How to Be a Better Friend

Strong friendships can lead to a healthier life. Here's how a little effort can go a long way

Credit: Flickr/obertomaidelys

Sharing a laugh with a friend will brighten your day – and theirs

Busy schedules sometimes make it hard to find time for friends, but putting in the effort has major benefits

After a hectic day at work, it’s easy to choose time on the couch over time with friends, but spending time with friends is vital to emotional and physical well-being.

Having friends has been linked to better coping skills, lower rates of mental illness, better memory and better outcomes after illness. It’s also connected to healthier habits, higher self-worth and lower levels of anxiety.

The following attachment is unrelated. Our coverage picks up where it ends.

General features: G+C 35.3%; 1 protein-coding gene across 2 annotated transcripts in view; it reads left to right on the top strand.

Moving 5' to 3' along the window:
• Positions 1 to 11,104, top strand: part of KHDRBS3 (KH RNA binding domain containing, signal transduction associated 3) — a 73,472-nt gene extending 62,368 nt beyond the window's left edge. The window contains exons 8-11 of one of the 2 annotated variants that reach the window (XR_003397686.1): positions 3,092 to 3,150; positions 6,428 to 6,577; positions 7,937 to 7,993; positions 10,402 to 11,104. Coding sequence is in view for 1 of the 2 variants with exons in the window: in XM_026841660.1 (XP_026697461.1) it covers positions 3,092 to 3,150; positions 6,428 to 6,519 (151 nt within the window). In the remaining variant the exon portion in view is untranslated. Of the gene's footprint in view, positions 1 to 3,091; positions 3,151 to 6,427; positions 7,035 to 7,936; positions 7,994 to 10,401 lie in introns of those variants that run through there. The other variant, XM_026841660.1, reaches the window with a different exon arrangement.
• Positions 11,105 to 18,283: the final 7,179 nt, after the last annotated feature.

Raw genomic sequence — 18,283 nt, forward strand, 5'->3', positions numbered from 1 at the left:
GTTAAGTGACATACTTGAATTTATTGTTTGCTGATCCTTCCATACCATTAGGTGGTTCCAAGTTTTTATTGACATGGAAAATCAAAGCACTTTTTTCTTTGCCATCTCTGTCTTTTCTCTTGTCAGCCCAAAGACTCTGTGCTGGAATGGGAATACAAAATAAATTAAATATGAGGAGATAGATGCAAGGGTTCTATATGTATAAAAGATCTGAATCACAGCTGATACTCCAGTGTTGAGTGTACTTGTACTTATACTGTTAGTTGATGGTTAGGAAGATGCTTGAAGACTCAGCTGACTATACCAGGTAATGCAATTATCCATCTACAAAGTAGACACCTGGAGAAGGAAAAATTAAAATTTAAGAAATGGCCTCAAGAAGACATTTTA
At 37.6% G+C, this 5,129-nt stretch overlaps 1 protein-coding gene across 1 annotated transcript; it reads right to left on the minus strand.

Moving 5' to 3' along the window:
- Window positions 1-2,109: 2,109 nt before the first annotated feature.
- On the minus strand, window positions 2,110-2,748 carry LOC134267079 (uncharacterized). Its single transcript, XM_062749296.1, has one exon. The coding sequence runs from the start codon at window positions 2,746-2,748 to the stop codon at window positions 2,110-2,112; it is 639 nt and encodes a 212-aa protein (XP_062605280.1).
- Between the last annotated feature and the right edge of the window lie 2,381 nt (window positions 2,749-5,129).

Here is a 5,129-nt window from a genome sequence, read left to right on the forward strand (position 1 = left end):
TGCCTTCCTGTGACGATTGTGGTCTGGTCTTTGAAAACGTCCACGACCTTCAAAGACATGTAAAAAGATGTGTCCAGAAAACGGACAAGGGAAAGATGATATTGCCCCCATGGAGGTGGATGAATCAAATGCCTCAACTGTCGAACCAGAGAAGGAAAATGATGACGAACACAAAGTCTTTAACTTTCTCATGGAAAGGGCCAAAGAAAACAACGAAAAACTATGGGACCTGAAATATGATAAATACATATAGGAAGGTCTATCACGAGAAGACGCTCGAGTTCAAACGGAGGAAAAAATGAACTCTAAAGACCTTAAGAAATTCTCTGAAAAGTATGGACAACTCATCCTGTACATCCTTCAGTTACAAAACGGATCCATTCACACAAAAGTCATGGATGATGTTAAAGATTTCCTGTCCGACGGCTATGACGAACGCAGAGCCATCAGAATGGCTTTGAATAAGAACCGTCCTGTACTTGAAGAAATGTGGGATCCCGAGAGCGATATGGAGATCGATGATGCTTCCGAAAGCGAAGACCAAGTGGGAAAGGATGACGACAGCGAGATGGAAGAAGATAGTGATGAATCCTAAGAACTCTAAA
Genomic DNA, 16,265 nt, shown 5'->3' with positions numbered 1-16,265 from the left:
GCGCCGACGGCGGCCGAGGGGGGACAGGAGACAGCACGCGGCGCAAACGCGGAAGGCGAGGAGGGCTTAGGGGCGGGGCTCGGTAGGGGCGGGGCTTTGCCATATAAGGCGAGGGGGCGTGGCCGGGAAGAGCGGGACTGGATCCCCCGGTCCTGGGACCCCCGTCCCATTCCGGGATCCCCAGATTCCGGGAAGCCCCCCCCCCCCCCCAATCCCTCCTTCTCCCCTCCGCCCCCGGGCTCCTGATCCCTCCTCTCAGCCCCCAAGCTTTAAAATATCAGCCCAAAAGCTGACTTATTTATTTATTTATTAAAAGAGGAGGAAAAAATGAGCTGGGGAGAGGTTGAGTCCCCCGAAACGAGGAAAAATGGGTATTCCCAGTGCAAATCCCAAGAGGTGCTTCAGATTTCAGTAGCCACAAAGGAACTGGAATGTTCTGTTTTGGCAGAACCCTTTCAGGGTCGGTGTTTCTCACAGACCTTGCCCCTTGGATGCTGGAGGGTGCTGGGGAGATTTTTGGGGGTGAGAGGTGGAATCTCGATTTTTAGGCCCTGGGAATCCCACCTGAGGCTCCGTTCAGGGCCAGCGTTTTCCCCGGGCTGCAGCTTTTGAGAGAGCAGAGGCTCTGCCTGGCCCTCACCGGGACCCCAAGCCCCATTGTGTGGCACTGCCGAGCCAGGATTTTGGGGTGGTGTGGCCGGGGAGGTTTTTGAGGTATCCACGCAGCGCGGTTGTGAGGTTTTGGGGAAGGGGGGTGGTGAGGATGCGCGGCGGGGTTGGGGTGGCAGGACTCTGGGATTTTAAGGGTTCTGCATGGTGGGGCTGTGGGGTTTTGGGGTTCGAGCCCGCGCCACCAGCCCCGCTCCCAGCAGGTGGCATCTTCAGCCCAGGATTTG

Six Habits to Help You Be a Better Friend

Spend time: Instead of picking up the TV remote, pick up the phone and connect with your friends.

Be positive: Your friends should always be able to offer a sympathetic ear, but be careful that you aren’t constantly finding things to complain about.

Listen: Make sure you balance telling your own stories with lots of listening and asking questions.

Show up: Offer support by being there for parties, meet-ups or important events, but be there for the rough times, too, like attending a family funeral. 

Notice the good things and forgive the little bad ones: Pay attention to your friends’ best qualities, and don’t focus on the tiny irritations. 

Laugh: When you’re with your friends, lighten up. Have a good laugh, safe in the knowledge that with each chuckle you are improving your health and theirs.

Originally published in Wellness Matters, Canada Wide Media’s quarterly newsletter on health and wellness.